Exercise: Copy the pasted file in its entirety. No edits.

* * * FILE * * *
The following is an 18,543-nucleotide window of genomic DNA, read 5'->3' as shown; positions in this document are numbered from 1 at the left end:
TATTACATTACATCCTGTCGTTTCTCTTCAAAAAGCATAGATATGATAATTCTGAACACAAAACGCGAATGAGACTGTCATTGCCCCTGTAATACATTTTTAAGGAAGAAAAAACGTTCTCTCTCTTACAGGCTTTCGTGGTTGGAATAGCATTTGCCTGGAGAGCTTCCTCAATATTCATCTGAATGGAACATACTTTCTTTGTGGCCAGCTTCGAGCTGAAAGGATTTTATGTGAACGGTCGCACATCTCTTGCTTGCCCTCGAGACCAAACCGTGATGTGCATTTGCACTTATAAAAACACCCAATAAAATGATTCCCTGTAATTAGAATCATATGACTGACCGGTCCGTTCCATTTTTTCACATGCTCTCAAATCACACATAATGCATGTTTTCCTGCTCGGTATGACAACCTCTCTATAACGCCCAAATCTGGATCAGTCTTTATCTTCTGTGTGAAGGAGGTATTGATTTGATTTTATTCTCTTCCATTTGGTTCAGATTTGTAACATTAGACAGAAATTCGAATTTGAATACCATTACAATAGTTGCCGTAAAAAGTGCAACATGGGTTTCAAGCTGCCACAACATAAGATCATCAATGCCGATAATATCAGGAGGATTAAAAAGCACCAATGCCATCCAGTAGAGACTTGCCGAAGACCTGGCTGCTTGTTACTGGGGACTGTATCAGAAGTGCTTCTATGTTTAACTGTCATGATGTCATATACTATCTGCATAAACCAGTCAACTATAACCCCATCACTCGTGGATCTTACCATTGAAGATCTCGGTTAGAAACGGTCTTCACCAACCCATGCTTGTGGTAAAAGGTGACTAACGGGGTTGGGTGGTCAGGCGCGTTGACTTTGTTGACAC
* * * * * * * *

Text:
The following is an 18,543-nucleotide window of genomic DNA, read 5'->3' as shown; positions in this document are numbered from 1 at the left end:
TATTACATTACATCCTGTCGTTTCTCTTCAAAAAGCATAGATATGATAATTCTGAACACAAAACGCGAATGAGACTGTCATTGCCCCTGTAATACATTTTTAAGGAAGAAAAAACGTTCTCTCTCTTACAGGCTTTCGTGGTTGGAATAGCATTTGCCTGGAGAGCTTCCTCAATATTCATCTGAATGGAACATACTTTCTTTGTGGCCAGCTTCGAGCTGAAAGGATTTTATGTGAACGGTCGCACATCTCTTGCTTGCCCTCGAGACCAAACCGTGATGTGCATTTGCACTTATAAAAACACCCAATAAAATGATTCCCTGTAATTAGAATCATATGACTGACCGGTCCGTTCCATTTTTTCACATGCTCTCAAATCACACATAATGCATGTTTTCCTGCTCGGTATGACAACCTCTCTATAACGCCCAAATCTGGATCAGTCTTTATCTTCTGTGTGAAGGAGGTATTGATTTGATTTTATTCTCTTCCATTTGGTTCAGATTTGTAACATTAGACAGAAATTCGAATTTGAATACCATTACAATAGTTGCCGTAAAAAGTGCAACATGGGTTTCAAGCTGCCACAACATAAGATCATCAATGCCGATAATATCAGGAGGATTAAAAAGCACCAATGCCATCCAGTAGAGACTTGCCGAAGACCTGGCTGCTTGTTACTGGGGACTGTATCAGAAGTGCTTCTATGTTTAACTGTCATGATGTCATATACTATCTGCATAAACCAGTCAACTATAACCCCATCACTCGTGGATCTTACCATTGAAGATCTCGGTTAGAAACGGTCTTCACCAACCCATGCTTGTGGTAAAAGGTGACTAACGGGGTTGGGTGGTCAGGCGCGTTGACTTTGTTGACAC